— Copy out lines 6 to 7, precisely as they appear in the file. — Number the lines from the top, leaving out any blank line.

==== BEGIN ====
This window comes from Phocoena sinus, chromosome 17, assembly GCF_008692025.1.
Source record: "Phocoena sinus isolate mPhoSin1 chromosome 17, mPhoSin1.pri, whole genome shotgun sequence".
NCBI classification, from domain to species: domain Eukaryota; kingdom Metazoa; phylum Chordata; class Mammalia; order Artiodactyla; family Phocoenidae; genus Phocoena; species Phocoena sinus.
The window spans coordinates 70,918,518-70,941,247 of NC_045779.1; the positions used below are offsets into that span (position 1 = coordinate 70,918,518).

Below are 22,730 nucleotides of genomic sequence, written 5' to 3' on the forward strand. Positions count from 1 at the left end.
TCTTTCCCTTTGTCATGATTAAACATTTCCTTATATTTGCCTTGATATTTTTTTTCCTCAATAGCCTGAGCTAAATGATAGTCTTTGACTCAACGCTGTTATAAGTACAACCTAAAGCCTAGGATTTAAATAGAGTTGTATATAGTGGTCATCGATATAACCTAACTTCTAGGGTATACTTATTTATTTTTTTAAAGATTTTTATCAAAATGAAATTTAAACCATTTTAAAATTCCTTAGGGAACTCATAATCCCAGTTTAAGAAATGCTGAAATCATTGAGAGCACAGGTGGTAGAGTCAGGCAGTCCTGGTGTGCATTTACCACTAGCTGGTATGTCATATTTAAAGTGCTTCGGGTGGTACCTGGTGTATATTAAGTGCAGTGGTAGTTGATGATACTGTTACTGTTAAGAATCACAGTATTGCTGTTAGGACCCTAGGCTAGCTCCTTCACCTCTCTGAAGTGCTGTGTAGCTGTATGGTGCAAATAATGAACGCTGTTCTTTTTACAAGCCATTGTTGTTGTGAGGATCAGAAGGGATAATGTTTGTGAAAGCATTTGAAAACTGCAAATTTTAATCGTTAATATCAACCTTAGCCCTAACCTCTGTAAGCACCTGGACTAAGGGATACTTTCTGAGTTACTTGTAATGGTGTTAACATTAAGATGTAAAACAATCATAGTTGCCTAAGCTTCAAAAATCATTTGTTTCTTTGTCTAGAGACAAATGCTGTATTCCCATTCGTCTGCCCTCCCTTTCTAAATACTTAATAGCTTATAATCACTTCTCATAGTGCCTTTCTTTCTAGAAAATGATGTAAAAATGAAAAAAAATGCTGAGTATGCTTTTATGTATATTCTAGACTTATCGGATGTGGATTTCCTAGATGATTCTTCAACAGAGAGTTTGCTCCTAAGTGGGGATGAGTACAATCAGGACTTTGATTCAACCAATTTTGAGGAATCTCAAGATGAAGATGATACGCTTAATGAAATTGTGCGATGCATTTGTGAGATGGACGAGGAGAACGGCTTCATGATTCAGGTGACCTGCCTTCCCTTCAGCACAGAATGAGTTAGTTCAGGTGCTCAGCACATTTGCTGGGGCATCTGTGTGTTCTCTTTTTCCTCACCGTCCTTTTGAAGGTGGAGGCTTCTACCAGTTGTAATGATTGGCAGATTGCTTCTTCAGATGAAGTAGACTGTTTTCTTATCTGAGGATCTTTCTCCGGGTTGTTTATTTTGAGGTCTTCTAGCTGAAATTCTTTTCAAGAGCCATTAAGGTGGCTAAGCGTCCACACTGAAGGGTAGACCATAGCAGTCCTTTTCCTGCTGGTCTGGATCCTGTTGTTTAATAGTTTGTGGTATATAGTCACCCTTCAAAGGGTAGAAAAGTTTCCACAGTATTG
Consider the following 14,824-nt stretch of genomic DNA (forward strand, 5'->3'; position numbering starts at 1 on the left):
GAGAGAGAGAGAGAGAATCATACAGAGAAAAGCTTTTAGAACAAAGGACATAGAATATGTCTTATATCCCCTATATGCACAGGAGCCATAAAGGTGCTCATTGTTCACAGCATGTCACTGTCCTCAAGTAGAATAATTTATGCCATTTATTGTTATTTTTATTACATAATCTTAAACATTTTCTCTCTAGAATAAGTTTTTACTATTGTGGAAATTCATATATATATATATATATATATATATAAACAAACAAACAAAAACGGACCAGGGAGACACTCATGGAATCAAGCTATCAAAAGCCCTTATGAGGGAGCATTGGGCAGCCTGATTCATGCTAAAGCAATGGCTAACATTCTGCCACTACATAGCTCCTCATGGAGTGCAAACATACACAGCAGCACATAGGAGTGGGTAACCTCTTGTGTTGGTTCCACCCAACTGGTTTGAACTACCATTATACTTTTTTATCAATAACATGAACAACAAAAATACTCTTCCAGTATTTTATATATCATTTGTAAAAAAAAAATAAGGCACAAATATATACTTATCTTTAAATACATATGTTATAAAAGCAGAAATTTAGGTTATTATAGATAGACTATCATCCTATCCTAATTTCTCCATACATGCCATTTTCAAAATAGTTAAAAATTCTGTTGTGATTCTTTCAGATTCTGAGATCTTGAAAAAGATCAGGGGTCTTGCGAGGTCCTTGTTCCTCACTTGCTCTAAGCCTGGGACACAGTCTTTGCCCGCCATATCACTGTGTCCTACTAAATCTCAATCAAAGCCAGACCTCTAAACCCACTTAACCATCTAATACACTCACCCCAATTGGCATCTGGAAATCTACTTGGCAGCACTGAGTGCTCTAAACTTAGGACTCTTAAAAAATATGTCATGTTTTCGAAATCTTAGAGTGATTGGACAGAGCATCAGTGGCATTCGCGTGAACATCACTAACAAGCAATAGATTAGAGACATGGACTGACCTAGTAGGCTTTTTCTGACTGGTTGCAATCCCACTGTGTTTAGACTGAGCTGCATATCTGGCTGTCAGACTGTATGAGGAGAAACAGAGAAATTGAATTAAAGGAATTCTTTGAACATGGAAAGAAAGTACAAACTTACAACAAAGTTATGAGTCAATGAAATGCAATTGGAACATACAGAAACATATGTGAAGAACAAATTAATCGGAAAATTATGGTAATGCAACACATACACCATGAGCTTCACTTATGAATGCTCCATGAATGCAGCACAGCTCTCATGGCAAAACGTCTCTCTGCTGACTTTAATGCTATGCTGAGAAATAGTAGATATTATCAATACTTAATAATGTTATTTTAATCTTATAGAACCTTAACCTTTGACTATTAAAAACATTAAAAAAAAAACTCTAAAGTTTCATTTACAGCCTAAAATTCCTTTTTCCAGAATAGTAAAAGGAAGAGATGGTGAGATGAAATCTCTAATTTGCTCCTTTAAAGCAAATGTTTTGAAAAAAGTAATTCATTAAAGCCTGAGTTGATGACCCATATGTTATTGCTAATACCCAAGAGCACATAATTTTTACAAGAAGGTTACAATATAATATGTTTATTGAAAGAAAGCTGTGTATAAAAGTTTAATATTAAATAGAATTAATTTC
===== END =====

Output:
TCTTTCCCTTTGTCATGATTAAACATTTCCTTATATTTGCCTTGATATTTTTTTTCCTCAATAGCCTGAGCTAAATGATAGTCTTTGACTCAACGCTGTTATAAGTACAACCTAAAGCCTAGGATTTAAATAGAGTTGTATATAGTGGTCATCGATATAACCTAACTTCTAGGGTATACTTATTTATTTTTTTAAAGATTTTTATCAAAATGAAATTTAAACCATTTTAAAATTCCTTAGGGAACTCATAATCCCAGTTTAAGAAATGCTGAAATCATTGAGAGCACAGGTGGTAGAGTCAGGCAGTCCTGGTGTGCATTTACCACTAGCTGGTATGTCATATTTAAAGTGCTTCGGGTGGTACCTGGTGTATATTAAGTGCAGTGGTAGTTGATGATACTGTTACTGTTAAGAATCACAGTATTGCTGTTAGGACCCTAGGCTAGCTCCTTCACCTCTCTGAAGTGCTGTGTAGCTGTATGGTGCAAATAATGAACGCTGTTCTTTTTACAAGCCATTGTTGTTGTGAGGATCAGAAGGGATAATGTTTGTGAAAGCATTTGAAAACTGCAAATTTTAATCGTTAATATCAACCTTAGCCCTAACCTCTGTAAGCACCTGGACTAAGGGATACTTTCTGAGTTACTTGTAATGGTGTTAACATTAAGATGTAAAACAATCATAGTTGCCTAAGCTTCAAAAATCATTTGTTTCTTTGTCTAGAGACAAATGCTGTATTCCCATTCGTCTGCCCTCCCTTTCTAAATACTTAATAGCTTATAATCACTTCTCATAGTGCCTTTCTTTCTAGAAAATGATGTAAAAATGAAAAAAAATGCTGAGTATGCTTTTATGTATATTCTAGACTTATCGGATGTGGATTTCCTAGATGATTCTTCAACAGAGAGTTTGCTCCTAAGTGGGGATGAGTACAATCAGGACTTTGATTCAACCAATTTTGAGGAATCTCAAGATGAAGATGATACGCTTAATGAAATTGTGCGATGCATTTGTGAGATGGACGAGGAGAACGGCTTCATGATTCAGGTGACCTGCCTTCCCTTCAGCACAGAATGAGTTAGTTCAGGTGCTCAGCACATTTGCTGGGGCATCTGTGTGTTCTCTTTTTCCTCACCGTCCTTTTGAAGGTGGAGGCTTCTACCAGTTGTAATGATTGGCAGATTGCTTCTTCAGATGAAGTAGACTGTTTTCTTATCTGAGGATCTTTCTCCGGGTTGTTTATTTTGAGGTCTTCTAGCTGAAATTCTTTTCAAGAGCCATTAAGGTGGCTAAGCGTCCACACTGAAGGGTAGACCATAGCAGTCCTTTTCCTGCTGGTCTGGATCCTGTTGTTTAATAGTTTGTGGTATATAGTCACCCTTCAAAGGGTAGAAAAGTTTCCACAGTATTG
Consider the following 14,824-nt stretch of genomic DNA (forward strand, 5'->3'; position numbering starts at 1 on the left):